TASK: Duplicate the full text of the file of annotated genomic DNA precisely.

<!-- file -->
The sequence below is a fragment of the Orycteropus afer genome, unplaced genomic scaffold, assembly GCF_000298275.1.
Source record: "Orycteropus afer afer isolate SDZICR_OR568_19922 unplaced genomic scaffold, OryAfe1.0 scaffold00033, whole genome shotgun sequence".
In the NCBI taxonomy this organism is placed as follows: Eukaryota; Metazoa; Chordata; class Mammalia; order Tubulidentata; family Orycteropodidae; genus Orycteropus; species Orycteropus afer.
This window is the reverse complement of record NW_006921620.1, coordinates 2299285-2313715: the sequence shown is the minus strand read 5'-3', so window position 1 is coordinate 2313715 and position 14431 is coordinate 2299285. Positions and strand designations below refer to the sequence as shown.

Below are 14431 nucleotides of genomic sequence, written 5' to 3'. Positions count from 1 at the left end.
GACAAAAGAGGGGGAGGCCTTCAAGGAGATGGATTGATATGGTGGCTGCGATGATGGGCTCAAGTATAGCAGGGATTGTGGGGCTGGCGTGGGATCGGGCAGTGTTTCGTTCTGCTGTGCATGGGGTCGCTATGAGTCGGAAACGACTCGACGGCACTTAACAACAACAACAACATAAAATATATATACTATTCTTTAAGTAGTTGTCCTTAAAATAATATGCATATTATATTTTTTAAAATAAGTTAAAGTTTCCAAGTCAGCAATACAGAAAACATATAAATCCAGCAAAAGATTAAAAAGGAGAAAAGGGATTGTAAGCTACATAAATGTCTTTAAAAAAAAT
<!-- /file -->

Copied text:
The sequence below is a fragment of the Orycteropus afer genome, unplaced genomic scaffold, assembly GCF_000298275.1.
Source record: "Orycteropus afer afer isolate SDZICR_OR568_19922 unplaced genomic scaffold, OryAfe1.0 scaffold00033, whole genome shotgun sequence".
In the NCBI taxonomy this organism is placed as follows: Eukaryota; Metazoa; Chordata; class Mammalia; order Tubulidentata; family Orycteropodidae; genus Orycteropus; species Orycteropus afer.
This window is the reverse complement of record NW_006921620.1, coordinates 2299285-2313715: the sequence shown is the minus strand read 5'-3', so window position 1 is coordinate 2313715 and position 14431 is coordinate 2299285. Positions and strand designations below refer to the sequence as shown.

Below are 14431 nucleotides of genomic sequence, written 5' to 3'. Positions count from 1 at the left end.
GACAAAAGAGGGGGAGGCCTTCAAGGAGATGGATTGATATGGTGGCTGCGATGATGGGCTCAAGTATAGCAGGGATTGTGGGGCTGGCGTGGGATCGGGCAGTGTTTCGTTCTGCTGTGCATGGGGTCGCTATGAGTCGGAAACGACTCGACGGCACTTAACAACAACAACAACATAAAATATATATACTATTCTTTAAGTAGTTGTCCTTAAAATAATATGCATATTATATTTTTTAAAATAAGTTAAAGTTTCCAAGTCAGCAATACAGAAAACATATAAATCCAGCAAAAGATTAAAAAGGAGAAAAGGGATTGTAAGCTACATAAATGTCTTTAAAAAAAAT